Skary Childrin and the
Carousel of Sorrow
By: Katy Towell
Published By: Alfred A. Knopf
Welcome to the dreary town of Widowsbury, and the home to three delightfully unique and twisted (if not particularly “skary”) children–or “childrin,” as the youngest one, nine-year-old Beatrice Alfred writes it. She is smarter than most girls even two years older than she is, but she is an atrocious speller. Beatrice likes to–well–talk to the ghosts of dead animals, especially a ghost mouse that she keeps in her pocket. Maggie Borland is abnormally strong, and some kids have given her the cruel nickname “Franken-Mag.” And, last but definitely not least, is Adelaide Foss, who has a very keen sense of hearing, and who some say has “an uncanny resemblance to a werewolf.”
The three “skary childrin” stick out like sore thumbs at Madame Gertrude’s School for Girls. Because of their unusualness and the fact that their headmistress, Mrs. Merryweather, has it in for them, the three are forced to spend almost every recess in detention in the school’s library. It doesn’t matter that the girls don’t generally seem to do anything that actually warrants them getting detentions; Mrs. Merryweather keeps them on more or less permanent detention just because she can.
Widowsbury is a most peculiar town, a place that just hasn’t been the same since a mysterious storm blew in twelve years ago. It ripped through the town for twelve straight days, opening up a gate between worlds. After the storm, there were such things as vampires, werewolves, ghosts and mad scientists who reanimated the dead. The townspeople became understandably suspicious about any strangers who came to Widowsbury. Though fewer in frequency, strange things still happen in Widowsbury, like evil rusty carousels that magically come to life and which result in the unfortunate disappearances of some of the townspeople.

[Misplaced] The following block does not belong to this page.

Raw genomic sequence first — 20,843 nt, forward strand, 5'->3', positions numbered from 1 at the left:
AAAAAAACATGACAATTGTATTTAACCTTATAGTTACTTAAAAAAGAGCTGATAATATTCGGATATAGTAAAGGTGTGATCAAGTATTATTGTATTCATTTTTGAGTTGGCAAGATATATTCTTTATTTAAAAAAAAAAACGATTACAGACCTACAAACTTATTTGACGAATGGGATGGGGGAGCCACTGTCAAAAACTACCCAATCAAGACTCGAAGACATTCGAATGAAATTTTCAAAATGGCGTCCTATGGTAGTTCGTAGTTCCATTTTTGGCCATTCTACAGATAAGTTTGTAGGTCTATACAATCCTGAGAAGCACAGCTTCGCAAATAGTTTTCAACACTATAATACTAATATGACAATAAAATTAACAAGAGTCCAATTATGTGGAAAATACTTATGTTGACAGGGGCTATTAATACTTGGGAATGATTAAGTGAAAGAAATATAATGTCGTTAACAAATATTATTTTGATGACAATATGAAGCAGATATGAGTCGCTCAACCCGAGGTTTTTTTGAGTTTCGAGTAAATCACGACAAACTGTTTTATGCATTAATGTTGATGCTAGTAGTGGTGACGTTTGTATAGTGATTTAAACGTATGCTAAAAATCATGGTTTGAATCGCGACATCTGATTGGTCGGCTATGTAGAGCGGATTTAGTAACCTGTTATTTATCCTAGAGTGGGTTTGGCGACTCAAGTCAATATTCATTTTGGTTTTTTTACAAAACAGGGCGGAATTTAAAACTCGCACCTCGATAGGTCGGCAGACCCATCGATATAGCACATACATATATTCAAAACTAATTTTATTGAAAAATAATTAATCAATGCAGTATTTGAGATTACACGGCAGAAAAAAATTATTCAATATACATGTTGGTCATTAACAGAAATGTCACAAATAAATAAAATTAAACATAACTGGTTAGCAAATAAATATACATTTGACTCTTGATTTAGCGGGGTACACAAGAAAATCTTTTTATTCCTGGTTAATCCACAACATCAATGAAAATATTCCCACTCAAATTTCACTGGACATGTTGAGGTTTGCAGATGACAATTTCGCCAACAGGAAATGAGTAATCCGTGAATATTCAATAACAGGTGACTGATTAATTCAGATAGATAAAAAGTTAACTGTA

And, there is a stranger who comes to Widowsbury who sets up a Candy Time stand and yet does not like to accept payment for his–candy. Why is it that the people who try out his wares often end up to be the ones who mysteriously vanish? What is the link–if any–between him and the disappearance of Miss Delia, the new school librarian? Mrs. Merryweather blames the inordinate amount of librarians who have quit on the three girls’ being malicious and “skary” children; but, what other factors are at work, that she and the rest of the townspeople refuse to recognize?
Miss Delia tries to behave differently towards the three girls than any other teacher or librarian has before, by acting nicely towards them. She treats them as if they were worth being kind to, as if they were her friends. She doesn’t last long at the school, but not because the girls drive her away, but because…of other reasons. Mrs. Merryweather doesn’t like it that Miss Delia wants to be nice to the girls, and when she catches wind of it, she chews Miss Delia out and tells her that she either needs to change her opinion of them or she’d be fired.
When Miss Delia quits, the three girls suspect foul play, and launch an investigation of their own to learn what happened to her. Mrs. Meryweather believes she is just one of many librarians who quit, and she throws Miss Delia’s bag full of her belongings into a trash can. She doesn’t really like Miss Delia, and is not prone to get the police involved; so, the only way to get at the truth, the girls reason, is by discovering what happened to her and the other townspeople on their own.
Another of the many memorable and cool characters in Skary Childrin and the Carousel of Sorrow is Steffan Weller, the son of a cook who works at the nearby Rudyard School for Boys, which I’m guessing is named after the author of The Jungle Book (among many other famous works of literature), Rudyard Kipling. He doesn’t actually attend classes, but is still very intelligent, likes to invent things, and–unlike almost all of the other townsfolk of Widowsbury, he is not afraid of strangers. He is often bullied, like the girls, by some of the boys at Rudyard Scool for Boys, but he is one of the only townspeople who befriends the Candy Time candyman, Lyle Zoethout. And, then there’s another sinister-looking stranger who’s arrived in town, who has spindly legs and long, slender fingertips. Could he be the one causing the people of Widowsbury to disappear?
Skary Childrin and the Carousel of Sorrow is a brilliantly written cross between the novels of Lemony Snicket and Roald Dahl (Matilda, in particular). I look forward to reading more of Katy Towell’s novels in the future. In the meantime, I, like anyone else who needs another “Skary Childrin” fix, can go to the website Childrin R Skary, where she is the writer, illustrator, and sometimes animator. Check out the book today!
–Douglas R. Cobb–